Ian Page and The Mozartists have announced their plans to return to the concert stage in 2021, having not performed live since the outbreak of COVID-19. Across three concerts, all at Cadogan Hall, the ensemble will collaborate with soloists Kitty Whately, Ronald Brautigam and Kiandra Howarth. The Mozartists are working with Cadogan Hall to create a safe concert environment and all three concerts will run straight through without an interval. Streaming and broadcasting opportunities are being considered and more details will be shared on The Mozartists’ website in due course.

Ian Page writes: “It’s a tremendous joy and relief to be planning and preparing for concerts again. Our MOZART 250 project is a continuously evolving journey, so we’re thankful to be returning with two concerts exploring the music being composed by Mozart and his contemporaries in 1771, and I’m delighted to be working again with two wonderful singers, Kitty Whately and Kiandra Howarth. I’m also very excited to be collaborating with the remarkable Dutch fortepianist Ronald Brautigam for the first time, having had to cancel our planned concert together last April. More than anything, though, I’m thrilled at the prospect of sharing live music-making with an audience once again.”  

The Mozartists celebrate Mozart’s birthday with their first concert of the year on 27 January, when they will be joined by mezzo-soprano Kitty Whately. Entering the seventh year of their ambitious and visionary MOZART 250 series, which explores the life, works and influences of Mozart 250 years on, Ian Page and The Mozartists present their annual retrospective concert, this year performing works from 1771. The programme features works by 15-year-old Mozart, as well as Mysliveček, Boccherini and Salieri, culminating in Haydn’s ‘Trauer’ symphony.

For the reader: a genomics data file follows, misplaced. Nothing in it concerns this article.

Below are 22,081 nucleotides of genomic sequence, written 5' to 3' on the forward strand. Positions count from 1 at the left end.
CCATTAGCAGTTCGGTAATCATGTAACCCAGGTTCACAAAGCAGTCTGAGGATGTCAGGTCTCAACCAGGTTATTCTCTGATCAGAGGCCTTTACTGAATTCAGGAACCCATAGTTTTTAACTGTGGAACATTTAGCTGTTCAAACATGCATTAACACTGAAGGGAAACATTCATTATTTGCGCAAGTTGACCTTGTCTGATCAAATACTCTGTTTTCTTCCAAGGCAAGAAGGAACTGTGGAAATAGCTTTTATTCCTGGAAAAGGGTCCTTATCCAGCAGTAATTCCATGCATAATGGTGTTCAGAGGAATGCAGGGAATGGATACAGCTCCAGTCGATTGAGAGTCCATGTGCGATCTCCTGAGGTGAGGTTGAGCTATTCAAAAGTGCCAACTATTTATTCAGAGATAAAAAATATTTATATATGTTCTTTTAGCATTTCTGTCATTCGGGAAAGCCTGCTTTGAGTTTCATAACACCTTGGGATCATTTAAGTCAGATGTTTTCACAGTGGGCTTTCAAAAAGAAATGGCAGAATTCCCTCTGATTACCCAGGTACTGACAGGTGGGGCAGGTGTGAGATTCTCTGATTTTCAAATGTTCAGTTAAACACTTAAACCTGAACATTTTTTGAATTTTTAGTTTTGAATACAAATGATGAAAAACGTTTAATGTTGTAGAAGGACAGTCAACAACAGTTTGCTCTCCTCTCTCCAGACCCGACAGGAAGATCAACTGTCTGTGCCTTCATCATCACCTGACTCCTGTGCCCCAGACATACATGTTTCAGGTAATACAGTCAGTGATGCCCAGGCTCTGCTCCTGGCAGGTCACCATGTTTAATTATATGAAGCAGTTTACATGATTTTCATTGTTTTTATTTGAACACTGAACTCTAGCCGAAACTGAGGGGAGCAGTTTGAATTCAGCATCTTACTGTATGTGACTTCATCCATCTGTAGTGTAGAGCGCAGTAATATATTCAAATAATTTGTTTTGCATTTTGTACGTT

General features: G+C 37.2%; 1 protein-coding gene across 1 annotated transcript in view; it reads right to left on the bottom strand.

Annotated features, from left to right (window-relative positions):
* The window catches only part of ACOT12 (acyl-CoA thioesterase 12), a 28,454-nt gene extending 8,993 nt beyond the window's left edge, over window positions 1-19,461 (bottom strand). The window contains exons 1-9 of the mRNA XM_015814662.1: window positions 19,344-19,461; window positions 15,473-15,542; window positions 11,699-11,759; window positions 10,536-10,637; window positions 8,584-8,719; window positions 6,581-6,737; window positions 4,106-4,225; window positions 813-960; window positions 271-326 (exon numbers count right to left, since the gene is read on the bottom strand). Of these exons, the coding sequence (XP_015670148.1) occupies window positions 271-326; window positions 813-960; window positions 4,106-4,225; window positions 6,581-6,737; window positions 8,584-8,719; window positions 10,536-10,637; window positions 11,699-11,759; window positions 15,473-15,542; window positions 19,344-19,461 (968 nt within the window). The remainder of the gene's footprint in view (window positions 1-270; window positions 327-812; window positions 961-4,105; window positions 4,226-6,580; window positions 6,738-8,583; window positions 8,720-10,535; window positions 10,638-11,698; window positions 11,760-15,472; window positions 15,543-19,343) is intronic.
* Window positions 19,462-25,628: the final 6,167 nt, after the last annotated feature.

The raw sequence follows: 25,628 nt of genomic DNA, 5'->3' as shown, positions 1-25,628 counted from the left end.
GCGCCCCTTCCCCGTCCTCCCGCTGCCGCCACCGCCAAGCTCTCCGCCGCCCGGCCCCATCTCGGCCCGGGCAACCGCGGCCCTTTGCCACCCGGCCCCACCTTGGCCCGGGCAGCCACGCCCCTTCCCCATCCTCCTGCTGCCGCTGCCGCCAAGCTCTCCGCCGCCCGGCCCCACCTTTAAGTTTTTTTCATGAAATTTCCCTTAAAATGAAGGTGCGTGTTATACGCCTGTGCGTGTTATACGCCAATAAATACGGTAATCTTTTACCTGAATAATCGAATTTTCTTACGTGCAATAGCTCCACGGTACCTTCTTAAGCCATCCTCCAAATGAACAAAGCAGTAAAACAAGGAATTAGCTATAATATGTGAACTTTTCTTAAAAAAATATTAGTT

Page and The Mozartists return to Cadogan Hall in March for an all-Mozart concert of minor-key masterpieces written between 1786 and 1788. The composer’s Adagio & Fugue in C minor opens the programme, followed by his Piano Concerto No. 24 in C minor, which sees the ensemble join forces with celebrated Dutch fortepianist Ronald Brautigam. The programme ends with Mozart’s 40th Symphony, one of the composer’s most dynamic and best loved works.

In May the ensemble take to the stage with Australian soprano Kiandra Howarth, one of The Mozartists’ Associate Artists, to provide a fascinating overview of Mozart’s life in 1771. In addition to Mozart symphonies and arias written during the course of the year, the programme also features highlights from operas by Paisiello and Hasse that Mozart would have heard during his travels in Italy.  

In the summer of 2020 The Mozartists launched an innovative ‘Pay it Forward’ appeal to generate funds for their freelance artists, who were severely affected by the COVID-19 pandemic. The appeal successfully raised advance fees for artists, which allowed The Mozartists to pay them in advance for future performance and recording projects.

Debbie Coates, Chief Executive of The Mozartists, said “Our ‘Pay it Forward’ appeal is an attempt to provide a much-needed stream of income for our musicians during these difficult times. It feels particularly important to reach out and support the world-class individuals whose skill, artistry and commitment are the lifeblood of our cultural infrastructure.”

In addition to their ‘Pay it Forward’ appeal, The Mozartists also initiated a collaboration with Exit Live where they are releasing downloads of past concerts for audiences to purchase. The proceeds from each recording are being shared directly and equally among every performer who took part in the performance, again offering additional income for freelance musicians. 

www.mozartists.com